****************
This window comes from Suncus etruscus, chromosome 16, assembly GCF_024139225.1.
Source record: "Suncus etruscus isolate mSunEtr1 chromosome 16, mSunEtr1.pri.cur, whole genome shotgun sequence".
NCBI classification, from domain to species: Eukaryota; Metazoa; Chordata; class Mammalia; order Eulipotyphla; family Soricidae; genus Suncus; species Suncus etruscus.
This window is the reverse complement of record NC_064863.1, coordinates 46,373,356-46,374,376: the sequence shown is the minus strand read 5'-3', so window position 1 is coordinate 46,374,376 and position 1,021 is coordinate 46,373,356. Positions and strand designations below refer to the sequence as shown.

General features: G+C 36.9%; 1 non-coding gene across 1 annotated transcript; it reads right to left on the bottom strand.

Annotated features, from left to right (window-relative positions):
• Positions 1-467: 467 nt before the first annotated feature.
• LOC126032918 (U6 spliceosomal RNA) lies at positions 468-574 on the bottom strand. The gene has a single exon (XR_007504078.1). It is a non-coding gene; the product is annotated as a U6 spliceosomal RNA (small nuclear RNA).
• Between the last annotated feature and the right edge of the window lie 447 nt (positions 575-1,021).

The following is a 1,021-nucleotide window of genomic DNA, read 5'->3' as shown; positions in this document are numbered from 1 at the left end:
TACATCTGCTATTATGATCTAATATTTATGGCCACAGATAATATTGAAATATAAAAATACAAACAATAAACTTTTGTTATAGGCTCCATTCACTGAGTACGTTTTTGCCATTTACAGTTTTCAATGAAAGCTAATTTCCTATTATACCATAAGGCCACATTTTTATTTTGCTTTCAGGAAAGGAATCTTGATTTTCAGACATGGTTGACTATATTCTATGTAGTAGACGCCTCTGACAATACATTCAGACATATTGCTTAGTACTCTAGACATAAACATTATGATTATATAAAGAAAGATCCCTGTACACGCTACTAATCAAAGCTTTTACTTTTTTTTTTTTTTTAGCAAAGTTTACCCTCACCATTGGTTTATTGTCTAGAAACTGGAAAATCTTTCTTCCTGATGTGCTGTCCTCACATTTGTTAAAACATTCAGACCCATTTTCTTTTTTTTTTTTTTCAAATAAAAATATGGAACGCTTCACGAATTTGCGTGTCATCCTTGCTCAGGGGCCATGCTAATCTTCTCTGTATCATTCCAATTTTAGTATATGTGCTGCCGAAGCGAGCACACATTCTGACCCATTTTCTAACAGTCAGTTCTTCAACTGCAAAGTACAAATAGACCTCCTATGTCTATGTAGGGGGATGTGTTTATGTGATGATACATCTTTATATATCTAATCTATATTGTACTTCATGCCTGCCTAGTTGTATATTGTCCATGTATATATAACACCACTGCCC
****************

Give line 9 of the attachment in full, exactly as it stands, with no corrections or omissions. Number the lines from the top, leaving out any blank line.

• Between the last annotated feature and the right edge of the window lie 447 nt (positions 575-1,021).